Sadly for us Internet armchair historians, Woman Alive! debuted the same year as a horror movie called It’s Alive!, which sucks up all the attention when trying to find information. No easily found digitized footage, from what I could tell, which is a bummer because Woman Alive! sounds like a lot of fun.


This month in Double Standard Watch.


Do you want your daughter to be attractive and thin without putting her on Slimfast? Put her on the swim team!

I see what they’re going for here, but…cringe.

And yes, the president at this time, for the next few months at least, was Nixon.


This is what they should have been going for, which mentions things like self confidence and having fun over charm and beauty.

womenSports ran in some iteration or another until 2000, when it was folded into Self magazine. I’m really beginning to hate Conde Nast.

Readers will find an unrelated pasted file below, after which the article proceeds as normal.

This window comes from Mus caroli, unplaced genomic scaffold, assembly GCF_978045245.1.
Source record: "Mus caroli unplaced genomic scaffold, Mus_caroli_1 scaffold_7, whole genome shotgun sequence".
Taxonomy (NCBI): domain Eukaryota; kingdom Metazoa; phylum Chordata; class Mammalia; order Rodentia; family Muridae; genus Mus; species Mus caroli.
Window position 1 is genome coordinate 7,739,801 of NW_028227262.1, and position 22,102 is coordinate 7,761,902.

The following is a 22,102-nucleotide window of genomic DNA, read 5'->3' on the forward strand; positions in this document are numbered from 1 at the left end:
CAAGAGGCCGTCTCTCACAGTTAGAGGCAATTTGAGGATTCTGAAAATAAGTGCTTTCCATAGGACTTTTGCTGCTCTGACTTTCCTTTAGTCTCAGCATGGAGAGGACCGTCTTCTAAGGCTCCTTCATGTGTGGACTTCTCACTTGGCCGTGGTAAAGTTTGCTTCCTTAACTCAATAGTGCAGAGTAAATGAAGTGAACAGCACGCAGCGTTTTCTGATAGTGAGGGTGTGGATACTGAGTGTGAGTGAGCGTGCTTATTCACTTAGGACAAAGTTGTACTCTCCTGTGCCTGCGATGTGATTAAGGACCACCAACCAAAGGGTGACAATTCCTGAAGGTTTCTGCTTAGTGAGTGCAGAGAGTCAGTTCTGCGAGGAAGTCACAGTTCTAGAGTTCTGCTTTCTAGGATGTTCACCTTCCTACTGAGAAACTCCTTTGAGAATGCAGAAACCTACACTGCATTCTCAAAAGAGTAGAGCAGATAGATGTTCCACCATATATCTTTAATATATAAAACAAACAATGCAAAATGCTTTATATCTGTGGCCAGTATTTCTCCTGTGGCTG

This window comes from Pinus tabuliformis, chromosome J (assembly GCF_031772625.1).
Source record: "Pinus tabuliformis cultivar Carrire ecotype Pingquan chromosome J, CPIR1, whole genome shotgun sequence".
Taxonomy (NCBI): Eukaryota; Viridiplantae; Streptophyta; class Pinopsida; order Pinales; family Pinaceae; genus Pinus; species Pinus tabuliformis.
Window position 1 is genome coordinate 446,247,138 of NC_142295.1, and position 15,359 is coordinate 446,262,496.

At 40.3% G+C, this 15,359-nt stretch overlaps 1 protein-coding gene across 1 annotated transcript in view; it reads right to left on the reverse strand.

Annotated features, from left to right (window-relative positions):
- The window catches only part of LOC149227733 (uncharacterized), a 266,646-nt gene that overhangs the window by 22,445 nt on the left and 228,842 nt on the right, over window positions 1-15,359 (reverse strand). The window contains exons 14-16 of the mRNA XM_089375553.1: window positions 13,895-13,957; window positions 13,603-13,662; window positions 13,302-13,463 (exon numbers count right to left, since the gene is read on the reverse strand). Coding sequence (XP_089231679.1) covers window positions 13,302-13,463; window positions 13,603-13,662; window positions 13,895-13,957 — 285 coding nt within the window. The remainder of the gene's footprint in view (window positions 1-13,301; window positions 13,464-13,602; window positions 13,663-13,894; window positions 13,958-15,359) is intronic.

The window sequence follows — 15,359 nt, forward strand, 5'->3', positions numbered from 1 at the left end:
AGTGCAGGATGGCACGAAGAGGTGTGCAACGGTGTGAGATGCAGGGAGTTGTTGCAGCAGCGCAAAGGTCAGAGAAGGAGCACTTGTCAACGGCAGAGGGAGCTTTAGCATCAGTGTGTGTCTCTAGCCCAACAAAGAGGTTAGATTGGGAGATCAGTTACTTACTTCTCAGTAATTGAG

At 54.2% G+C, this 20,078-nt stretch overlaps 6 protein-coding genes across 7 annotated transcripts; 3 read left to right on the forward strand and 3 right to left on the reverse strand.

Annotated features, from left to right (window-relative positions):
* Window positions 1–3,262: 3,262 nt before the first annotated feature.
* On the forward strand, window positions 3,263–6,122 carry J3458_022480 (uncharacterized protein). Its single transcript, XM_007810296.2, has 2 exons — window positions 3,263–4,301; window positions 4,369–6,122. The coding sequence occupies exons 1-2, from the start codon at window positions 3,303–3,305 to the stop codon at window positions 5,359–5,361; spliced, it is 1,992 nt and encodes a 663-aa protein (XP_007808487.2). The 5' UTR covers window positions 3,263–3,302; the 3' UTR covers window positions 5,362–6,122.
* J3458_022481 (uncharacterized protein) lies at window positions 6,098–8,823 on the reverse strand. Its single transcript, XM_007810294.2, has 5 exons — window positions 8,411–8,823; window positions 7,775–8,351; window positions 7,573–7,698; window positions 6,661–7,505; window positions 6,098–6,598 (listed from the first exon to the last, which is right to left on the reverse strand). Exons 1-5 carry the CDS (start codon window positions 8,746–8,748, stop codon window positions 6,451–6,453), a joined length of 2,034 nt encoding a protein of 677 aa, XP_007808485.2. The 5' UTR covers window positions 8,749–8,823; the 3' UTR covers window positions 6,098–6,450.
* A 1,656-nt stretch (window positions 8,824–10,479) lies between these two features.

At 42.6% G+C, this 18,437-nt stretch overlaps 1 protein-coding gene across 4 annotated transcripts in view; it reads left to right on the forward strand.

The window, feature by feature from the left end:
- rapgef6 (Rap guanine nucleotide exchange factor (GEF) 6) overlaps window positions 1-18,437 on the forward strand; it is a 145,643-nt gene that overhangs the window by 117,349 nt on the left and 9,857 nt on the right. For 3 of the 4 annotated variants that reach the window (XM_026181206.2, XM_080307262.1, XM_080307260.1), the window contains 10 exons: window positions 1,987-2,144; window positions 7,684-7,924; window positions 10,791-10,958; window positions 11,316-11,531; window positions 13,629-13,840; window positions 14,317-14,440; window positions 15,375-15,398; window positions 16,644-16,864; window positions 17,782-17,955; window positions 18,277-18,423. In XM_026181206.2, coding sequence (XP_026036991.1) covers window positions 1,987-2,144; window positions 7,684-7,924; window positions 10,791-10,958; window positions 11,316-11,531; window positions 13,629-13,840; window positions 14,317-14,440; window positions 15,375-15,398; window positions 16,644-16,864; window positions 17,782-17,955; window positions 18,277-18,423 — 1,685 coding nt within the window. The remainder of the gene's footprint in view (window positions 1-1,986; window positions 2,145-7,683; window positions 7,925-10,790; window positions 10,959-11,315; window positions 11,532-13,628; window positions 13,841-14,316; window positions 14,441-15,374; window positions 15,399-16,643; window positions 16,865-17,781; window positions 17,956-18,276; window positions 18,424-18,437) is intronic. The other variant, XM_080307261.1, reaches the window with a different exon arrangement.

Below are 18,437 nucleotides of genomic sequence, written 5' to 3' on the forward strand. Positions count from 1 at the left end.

That applicator does not look pleasant.


Everyone I know is getting one of these for Christmas.


Try to remember an era when getting a superhero logo on a t-shirt was hailed as a feminist triumph.

Among the ads for pewter ♀️ symbol pendants is an ad for something to detect if you’re being bugged. That’s unnerving.


We’ll move your furniture, we’ll move forward progress and awareness of women’s rights. We’ve got it all!

Where’s my Nancy Drew and the Dark Meadow Feminist Teen Summer Camp Mystery?

I want to know more about Frisco and Slug.


They really liked their cigarettes long in the 70s, didn’t they? Note that the color palette and composition seems to be precisely calculated to draw your eye away from the mandatory Surgeon General’s warning in the bottom corner.

And that’s it for this week! Thanks for reading. Next week LibraryLass will be filling in for me with a review of Dragon magazine! 

And then I gotta figure out something to do to celebrate a year of doing this. Whatcha want? 1980s Vanity Fair? More 90s Rolling Stone? 1920s Modern Priscilla? 1940s Fortune? Something from the 2000s?  Click this link and tell me!